The workshop is an introduction to Keith Johnstone's Trance Masks and Full Masks. Wearing a mask is a powerful way to unlock creativity and to discover how to be expressive, releasing the pressure on us to “create” as we let the mask lead us, and giving us a new experience of our own possibilities as performers.
During the workshop, participants will move constantly between exercises without masks, with full masks and with trance masks. In this way of working, the creative flow of the group is maximized.
The full mask completely covers the face, and therefore does not allow the actor to speak. This limitation results in an amplification of the nonverbal communication of the performer’s body. During the workshop students will discover how, by minimizing their gestures, they are able to communicate the emotions of the character more clearly, even those emotions that seem to contrast with the fixed expression of the mask.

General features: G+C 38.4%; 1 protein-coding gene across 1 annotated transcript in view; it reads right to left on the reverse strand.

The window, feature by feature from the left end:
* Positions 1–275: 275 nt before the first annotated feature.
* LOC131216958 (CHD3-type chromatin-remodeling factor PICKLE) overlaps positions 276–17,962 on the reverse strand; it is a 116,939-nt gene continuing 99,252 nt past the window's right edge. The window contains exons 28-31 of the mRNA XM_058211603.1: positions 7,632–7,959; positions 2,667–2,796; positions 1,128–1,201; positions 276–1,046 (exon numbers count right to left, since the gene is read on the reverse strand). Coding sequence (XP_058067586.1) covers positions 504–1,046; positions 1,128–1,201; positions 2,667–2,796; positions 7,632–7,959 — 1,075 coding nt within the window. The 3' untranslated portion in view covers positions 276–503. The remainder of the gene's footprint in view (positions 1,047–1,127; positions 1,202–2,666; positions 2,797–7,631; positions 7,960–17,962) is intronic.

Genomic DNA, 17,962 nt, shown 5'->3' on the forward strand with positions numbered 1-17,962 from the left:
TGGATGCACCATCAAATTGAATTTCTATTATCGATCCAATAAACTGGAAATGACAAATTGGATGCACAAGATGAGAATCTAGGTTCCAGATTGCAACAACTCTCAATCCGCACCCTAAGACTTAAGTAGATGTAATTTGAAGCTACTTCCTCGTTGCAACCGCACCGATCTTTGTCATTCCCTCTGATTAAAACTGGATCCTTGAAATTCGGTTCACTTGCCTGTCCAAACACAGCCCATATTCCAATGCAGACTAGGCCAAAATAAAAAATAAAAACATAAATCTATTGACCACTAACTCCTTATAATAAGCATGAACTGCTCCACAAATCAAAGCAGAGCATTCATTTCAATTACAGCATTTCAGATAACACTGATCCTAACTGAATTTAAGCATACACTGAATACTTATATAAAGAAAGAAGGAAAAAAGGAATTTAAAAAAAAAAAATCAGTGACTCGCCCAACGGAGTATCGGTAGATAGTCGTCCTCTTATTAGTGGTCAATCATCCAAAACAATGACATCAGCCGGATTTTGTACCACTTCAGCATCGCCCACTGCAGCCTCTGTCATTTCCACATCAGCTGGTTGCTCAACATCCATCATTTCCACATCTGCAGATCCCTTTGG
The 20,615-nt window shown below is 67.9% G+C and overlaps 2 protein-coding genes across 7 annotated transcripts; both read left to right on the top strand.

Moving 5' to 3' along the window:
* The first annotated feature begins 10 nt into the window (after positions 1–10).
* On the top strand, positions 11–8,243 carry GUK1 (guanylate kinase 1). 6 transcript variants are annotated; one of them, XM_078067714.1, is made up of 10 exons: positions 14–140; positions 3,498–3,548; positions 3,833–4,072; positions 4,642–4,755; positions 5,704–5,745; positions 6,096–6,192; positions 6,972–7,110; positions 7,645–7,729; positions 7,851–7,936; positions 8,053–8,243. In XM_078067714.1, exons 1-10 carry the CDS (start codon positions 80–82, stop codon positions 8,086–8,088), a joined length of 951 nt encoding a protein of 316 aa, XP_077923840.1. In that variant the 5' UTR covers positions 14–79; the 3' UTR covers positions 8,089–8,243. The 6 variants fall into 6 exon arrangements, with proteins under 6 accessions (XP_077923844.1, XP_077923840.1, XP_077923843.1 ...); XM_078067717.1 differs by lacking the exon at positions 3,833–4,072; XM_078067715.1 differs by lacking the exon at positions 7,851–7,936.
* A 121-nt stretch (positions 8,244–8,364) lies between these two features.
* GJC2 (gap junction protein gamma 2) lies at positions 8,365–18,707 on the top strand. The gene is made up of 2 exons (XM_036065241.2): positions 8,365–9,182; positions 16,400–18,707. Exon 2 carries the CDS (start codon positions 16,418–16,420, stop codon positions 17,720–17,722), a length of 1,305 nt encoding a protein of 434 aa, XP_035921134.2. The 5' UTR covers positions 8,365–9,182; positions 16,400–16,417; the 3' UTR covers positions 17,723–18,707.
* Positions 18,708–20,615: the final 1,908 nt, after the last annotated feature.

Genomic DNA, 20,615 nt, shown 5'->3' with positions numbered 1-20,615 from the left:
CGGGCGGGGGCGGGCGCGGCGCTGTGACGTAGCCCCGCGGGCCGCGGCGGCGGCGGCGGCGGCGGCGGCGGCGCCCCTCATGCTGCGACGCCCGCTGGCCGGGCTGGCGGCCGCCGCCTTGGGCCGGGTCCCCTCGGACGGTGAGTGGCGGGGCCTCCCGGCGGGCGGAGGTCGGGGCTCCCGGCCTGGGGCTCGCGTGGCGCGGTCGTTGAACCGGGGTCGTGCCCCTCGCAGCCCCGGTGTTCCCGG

The Trance Mask (half mask) technique was developed by Keith Johnstone at the Royal Court Theatre in London and later perfected at Loose Moose Theatre in Calgary, Canada.
This technique used observation of shamanic ceremonies in Africa as a starting point. This use of the mask in a magic context was then combined with modern theater’s most well-known mask techniques.
The Trance Mask covers only the top part of the face leaving the mouth free, since sound is one of the central tools used to activate the mask.
There are no fixed characters. Whatever emerges from the encounter between an actor and a mask, if powerful and pure enough, is the start point from which a character can be developed. This process may bring to mind the development of a little child as he discovers how to speak and relate with the world and different experiences.